Prevention of Osteoporosis (cont.)
Lifestyle and Osteoporosis Prevention
- Smoking is bad for the bones as well as for the heart and lungs.
- In women, nicotine inhibits the bone protective effect of estrogen.
- Women who smoke often go through menopause earlier, which hastens the development of osteoporosis because bone density decreases more rapidly after menopause. Women who smoke and choose hormone replacement therapy after menopause may require higher doses of hormones and have more complications.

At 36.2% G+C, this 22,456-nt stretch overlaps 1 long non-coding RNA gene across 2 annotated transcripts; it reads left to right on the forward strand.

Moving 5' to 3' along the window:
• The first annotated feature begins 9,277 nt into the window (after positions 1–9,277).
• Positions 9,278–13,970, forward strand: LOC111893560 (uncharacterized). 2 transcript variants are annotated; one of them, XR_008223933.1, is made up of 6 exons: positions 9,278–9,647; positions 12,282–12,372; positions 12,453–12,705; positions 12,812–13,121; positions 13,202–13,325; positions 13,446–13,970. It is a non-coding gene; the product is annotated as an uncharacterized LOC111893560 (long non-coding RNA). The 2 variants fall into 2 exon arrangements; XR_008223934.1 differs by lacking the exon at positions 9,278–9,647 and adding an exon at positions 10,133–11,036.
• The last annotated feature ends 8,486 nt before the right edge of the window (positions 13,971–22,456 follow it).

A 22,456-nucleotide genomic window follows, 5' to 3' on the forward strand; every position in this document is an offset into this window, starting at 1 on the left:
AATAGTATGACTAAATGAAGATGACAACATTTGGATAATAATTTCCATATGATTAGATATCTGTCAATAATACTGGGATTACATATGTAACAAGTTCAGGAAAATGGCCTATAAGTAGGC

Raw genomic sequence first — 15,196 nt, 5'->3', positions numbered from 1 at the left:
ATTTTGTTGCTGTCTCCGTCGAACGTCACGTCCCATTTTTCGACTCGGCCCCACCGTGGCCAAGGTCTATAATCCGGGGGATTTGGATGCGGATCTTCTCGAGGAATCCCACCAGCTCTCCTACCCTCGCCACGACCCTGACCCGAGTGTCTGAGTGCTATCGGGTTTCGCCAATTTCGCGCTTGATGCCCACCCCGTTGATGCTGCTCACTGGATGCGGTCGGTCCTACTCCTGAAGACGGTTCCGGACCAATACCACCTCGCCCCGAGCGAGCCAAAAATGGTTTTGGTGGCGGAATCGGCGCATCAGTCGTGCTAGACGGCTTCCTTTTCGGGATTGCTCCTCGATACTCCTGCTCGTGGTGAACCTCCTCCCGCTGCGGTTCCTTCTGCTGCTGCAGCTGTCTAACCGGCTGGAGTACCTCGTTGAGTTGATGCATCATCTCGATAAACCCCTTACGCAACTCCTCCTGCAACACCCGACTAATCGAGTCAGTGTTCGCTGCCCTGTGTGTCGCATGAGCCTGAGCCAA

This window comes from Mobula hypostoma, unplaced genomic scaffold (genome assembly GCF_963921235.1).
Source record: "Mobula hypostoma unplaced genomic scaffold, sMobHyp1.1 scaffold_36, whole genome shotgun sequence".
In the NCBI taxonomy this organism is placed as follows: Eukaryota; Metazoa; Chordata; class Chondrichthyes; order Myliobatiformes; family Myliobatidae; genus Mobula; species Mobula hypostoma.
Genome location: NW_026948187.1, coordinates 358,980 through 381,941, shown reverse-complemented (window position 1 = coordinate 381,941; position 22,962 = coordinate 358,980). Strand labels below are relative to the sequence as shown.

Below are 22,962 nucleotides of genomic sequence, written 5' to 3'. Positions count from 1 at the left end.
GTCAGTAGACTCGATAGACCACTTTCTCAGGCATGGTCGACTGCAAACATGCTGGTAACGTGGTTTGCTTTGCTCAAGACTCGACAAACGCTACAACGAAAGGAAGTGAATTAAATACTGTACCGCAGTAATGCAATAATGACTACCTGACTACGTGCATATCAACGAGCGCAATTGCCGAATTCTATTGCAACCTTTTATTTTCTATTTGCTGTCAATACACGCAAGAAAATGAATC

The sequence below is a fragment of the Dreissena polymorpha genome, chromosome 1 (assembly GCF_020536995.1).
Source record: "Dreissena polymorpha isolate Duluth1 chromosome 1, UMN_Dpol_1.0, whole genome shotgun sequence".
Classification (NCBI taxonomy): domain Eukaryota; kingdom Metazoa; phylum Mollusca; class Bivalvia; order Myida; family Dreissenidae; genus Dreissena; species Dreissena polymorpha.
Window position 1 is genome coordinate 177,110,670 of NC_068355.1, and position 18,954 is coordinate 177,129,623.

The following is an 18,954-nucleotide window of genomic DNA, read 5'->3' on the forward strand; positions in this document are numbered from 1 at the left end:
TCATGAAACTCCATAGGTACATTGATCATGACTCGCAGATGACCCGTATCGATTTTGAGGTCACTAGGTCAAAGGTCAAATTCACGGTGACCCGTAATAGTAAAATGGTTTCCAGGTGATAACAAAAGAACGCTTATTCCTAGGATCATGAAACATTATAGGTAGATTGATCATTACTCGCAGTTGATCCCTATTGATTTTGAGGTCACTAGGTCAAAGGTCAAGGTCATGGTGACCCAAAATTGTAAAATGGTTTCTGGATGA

- Smokers may absorb less calcium from their diets.
- Smokers have a higher lifetime risk of hip fracture than nonsmokers.
- Men smokers are at risk of developing osteoporosis.
Limit alcohol intake
Regular consumption of 2-3 ounces of alcohol a day may be damaging to bones, even in young women and men. Heavy drinkers are more likely to have bone loss and fractures. This is related to both poor nutrition and increased risk of falling.
Medically Reviewed by a Doctor on 1/7/2015
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